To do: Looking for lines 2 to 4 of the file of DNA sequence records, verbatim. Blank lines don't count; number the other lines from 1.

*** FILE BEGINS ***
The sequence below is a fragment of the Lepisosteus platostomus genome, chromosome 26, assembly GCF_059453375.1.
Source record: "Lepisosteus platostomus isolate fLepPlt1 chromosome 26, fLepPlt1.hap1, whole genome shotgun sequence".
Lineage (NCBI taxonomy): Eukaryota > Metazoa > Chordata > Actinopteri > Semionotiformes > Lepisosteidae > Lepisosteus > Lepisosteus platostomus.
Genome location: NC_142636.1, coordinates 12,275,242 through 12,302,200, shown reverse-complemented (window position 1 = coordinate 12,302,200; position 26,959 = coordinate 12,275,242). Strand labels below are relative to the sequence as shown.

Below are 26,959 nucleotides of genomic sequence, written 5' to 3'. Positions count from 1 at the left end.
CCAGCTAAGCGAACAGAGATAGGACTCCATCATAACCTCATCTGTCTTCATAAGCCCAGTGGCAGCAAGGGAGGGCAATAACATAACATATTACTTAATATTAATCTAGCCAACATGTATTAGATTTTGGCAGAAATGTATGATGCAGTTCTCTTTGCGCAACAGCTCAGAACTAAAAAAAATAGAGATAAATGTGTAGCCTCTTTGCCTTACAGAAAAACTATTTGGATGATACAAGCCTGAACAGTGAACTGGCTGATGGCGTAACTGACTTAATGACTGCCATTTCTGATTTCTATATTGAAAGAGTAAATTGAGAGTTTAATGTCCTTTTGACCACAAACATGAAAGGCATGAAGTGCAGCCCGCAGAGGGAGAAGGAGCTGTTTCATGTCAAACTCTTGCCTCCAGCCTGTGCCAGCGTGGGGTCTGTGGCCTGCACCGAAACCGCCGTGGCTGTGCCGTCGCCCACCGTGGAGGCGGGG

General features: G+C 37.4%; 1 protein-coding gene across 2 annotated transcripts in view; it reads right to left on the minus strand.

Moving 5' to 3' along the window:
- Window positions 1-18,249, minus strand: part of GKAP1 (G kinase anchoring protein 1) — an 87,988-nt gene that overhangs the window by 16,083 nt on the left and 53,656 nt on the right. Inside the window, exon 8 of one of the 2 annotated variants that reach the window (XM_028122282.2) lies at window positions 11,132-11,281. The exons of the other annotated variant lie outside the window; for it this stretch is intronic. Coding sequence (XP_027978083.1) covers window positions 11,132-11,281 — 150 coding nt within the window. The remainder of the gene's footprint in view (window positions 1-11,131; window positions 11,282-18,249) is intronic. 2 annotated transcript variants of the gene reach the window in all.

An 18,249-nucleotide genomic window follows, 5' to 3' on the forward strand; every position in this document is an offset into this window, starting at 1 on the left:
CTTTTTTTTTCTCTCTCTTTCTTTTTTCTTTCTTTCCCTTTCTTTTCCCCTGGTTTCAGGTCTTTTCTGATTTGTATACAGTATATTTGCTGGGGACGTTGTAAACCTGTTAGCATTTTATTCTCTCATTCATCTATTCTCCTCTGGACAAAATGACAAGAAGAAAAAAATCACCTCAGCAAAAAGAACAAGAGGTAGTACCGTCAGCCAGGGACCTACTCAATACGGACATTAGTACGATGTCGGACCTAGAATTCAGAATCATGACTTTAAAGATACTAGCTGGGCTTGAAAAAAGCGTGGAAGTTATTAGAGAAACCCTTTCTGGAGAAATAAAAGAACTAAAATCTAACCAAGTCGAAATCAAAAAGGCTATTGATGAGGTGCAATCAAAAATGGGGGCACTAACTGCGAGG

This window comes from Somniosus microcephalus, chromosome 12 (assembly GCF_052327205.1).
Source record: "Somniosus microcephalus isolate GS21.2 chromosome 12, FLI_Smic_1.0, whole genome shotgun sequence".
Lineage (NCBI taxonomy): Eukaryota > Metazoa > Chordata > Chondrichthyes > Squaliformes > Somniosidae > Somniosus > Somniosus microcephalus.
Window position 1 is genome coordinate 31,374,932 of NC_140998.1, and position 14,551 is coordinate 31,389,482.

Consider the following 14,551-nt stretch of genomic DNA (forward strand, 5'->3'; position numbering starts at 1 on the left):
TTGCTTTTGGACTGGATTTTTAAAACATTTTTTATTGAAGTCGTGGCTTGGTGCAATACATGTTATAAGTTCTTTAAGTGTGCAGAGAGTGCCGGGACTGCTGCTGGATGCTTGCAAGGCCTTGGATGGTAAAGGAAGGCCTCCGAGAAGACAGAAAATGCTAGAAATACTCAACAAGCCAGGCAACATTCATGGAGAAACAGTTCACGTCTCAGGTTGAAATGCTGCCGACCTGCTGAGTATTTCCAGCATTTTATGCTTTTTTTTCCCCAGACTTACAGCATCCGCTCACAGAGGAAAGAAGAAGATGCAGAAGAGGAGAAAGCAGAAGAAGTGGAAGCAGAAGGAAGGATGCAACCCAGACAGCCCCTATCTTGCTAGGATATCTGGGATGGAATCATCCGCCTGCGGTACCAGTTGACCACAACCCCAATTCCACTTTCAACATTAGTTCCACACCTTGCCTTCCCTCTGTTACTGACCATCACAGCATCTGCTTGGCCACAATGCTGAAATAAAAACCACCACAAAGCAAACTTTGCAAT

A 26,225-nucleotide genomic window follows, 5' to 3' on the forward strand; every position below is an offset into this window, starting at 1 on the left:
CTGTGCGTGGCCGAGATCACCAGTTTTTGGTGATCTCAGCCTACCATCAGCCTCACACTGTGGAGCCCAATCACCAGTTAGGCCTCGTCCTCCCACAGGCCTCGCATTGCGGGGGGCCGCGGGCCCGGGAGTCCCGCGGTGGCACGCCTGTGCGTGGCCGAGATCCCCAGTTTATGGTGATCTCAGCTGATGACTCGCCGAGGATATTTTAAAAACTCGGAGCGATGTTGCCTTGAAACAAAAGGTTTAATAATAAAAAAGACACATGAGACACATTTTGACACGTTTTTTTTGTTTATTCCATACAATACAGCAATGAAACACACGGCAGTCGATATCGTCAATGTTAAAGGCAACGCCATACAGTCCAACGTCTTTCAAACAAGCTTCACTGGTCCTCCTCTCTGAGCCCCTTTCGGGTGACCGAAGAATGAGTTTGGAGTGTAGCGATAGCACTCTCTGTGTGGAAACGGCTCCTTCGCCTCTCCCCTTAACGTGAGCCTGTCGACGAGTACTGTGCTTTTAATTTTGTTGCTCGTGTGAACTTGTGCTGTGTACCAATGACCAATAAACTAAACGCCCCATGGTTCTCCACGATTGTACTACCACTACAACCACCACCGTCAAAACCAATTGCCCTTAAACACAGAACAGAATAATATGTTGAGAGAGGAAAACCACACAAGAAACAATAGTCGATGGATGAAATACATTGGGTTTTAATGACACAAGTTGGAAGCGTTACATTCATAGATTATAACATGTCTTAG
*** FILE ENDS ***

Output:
Source record: "Lepisosteus platostomus isolate fLepPlt1 chromosome 26, fLepPlt1.hap1, whole genome shotgun sequence".
Lineage (NCBI taxonomy): Eukaryota > Metazoa > Chordata > Actinopteri > Semionotiformes > Lepisosteidae > Lepisosteus > Lepisosteus platostomus.
Genome location: NC_142636.1, coordinates 12,275,242 through 12,302,200, shown reverse-complemented (window position 1 = coordinate 12,302,200; position 26,959 = coordinate 12,275,242). Strand labels below are relative to the sequence as shown.